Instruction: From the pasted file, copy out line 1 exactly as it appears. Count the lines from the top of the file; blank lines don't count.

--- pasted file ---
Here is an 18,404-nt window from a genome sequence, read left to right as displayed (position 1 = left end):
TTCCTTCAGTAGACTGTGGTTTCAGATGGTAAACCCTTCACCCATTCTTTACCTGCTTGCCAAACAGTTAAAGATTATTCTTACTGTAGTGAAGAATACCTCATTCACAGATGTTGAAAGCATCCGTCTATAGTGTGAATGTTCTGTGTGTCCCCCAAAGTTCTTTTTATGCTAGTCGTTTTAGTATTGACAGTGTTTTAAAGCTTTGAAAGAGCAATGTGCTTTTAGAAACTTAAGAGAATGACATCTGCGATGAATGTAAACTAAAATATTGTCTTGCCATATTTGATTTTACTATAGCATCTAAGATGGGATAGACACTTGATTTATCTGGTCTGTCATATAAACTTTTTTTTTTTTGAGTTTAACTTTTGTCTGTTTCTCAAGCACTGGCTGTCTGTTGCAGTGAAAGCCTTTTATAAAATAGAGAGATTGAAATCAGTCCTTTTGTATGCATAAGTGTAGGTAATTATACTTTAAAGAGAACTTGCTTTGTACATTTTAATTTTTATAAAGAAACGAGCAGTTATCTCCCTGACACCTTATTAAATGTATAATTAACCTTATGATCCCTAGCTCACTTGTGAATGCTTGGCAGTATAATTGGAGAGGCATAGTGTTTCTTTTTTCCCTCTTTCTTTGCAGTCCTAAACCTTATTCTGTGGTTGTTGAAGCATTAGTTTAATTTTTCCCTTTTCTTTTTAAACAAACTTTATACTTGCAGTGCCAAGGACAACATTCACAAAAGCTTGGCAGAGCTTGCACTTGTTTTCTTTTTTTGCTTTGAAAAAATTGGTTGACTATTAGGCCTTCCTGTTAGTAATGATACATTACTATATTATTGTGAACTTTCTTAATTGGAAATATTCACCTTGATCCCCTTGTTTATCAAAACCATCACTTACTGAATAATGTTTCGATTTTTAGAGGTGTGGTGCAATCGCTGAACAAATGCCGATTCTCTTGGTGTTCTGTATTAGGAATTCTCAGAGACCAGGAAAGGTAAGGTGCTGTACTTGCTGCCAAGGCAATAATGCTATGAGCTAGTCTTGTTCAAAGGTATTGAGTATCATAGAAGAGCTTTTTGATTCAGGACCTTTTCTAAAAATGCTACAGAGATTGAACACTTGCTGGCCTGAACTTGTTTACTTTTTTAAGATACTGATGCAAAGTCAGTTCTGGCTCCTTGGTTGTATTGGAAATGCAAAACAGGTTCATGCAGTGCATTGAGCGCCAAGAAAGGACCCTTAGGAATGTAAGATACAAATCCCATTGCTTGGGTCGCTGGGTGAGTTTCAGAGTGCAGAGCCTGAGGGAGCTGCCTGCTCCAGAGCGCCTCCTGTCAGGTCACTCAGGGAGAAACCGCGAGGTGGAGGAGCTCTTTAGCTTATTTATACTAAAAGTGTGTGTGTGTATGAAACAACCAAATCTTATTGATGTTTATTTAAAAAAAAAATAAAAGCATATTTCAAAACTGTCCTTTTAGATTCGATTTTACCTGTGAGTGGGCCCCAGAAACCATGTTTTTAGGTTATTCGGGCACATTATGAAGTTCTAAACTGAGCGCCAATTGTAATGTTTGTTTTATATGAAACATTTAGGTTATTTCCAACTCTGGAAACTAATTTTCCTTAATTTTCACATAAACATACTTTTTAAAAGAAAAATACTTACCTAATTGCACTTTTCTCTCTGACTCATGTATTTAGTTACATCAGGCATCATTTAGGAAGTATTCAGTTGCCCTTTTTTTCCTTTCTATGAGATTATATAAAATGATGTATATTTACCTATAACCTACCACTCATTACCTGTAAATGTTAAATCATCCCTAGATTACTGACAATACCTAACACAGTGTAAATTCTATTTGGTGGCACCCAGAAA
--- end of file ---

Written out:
Here is an 18,404-nt window from a genome sequence, read left to right as displayed (position 1 = left end):